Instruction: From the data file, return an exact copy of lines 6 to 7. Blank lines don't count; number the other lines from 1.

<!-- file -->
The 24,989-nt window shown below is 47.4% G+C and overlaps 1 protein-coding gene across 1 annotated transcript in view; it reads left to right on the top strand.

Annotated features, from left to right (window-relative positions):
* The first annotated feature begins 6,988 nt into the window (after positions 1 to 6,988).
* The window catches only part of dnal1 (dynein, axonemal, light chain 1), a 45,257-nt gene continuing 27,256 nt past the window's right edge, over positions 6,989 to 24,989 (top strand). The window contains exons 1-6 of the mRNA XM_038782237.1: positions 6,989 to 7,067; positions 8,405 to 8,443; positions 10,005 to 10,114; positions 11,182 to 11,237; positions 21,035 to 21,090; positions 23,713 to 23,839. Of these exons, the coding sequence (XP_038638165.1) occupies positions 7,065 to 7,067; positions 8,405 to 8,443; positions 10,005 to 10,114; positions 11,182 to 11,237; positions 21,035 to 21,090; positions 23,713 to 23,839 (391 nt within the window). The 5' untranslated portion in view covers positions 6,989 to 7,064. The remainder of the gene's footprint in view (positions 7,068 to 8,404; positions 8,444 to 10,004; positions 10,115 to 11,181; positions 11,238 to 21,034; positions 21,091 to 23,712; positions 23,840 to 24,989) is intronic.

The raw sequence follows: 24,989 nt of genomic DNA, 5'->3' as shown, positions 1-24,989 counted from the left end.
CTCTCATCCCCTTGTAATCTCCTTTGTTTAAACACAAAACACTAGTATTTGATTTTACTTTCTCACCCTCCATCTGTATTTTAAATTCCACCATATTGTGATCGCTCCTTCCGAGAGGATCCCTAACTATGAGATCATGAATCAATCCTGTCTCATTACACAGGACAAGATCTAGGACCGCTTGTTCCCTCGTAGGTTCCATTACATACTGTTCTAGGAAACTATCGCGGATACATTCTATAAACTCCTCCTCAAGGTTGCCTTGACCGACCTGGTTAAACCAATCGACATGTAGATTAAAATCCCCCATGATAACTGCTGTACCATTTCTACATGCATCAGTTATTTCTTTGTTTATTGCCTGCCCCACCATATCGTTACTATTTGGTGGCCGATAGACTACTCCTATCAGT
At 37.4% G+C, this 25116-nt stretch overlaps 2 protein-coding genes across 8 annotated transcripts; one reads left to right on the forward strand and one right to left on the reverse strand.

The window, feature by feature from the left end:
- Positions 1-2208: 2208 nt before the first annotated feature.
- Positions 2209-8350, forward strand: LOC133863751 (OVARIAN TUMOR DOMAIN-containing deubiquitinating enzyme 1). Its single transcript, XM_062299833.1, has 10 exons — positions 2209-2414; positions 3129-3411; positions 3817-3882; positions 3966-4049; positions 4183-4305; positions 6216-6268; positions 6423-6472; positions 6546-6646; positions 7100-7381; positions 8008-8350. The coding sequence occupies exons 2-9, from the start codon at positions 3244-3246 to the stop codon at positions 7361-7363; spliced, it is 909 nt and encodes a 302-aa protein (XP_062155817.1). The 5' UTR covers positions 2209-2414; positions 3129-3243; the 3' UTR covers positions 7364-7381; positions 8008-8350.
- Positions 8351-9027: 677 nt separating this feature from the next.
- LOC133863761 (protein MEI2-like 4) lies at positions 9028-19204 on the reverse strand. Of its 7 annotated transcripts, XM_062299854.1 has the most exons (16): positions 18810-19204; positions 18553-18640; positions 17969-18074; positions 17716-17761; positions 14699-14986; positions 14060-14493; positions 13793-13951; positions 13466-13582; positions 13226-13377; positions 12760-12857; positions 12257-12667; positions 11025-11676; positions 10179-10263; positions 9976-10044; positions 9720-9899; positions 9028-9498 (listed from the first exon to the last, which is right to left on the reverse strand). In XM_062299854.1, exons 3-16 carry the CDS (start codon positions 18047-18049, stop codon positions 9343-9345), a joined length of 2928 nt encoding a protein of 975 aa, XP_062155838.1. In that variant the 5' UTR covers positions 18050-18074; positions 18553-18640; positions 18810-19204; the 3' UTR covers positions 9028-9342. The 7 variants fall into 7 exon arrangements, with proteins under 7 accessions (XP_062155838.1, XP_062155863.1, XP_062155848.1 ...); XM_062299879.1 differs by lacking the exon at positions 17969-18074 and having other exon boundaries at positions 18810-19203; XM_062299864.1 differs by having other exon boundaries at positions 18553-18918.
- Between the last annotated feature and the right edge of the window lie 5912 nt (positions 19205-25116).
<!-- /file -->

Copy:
CTCTCATCCCCTTGTAATCTCCTTTGTTTAAACACAAAACACTAGTATTTGATTTTACTTTCTCACCCTCCATCTGTATTTTAAATTCCACCATATTGTGATCGCTCCTTCCGAGAGGATCCCTAACTATGAGATCATGAATCAATCCTGTCTCATTACACAGGACAAGATCTAGGACCGCTTGTTCCCTCGTAGGTTCCATTACATACTGTTCTAGGAAACTATCGCGGATACATTCTATAAACTCCTCCTCAAGGTTGCCTTGACCGACCTGGTTAAACCAATCGACATGTAGATTAAAATCCCCCATGATAACTGCTGTACCATTTCTACATGCATCAGTTATTTCTTTGTTTATTGCCTGCCCCACCATATCGTTACTATTTGGTGGCCGATAGACTACTCCTATCAGT
At 37.4% G+C, this 25116-nt stretch overlaps 2 protein-coding genes across 8 annotated transcripts; one reads left to right on the forward strand and one right to left on the reverse strand.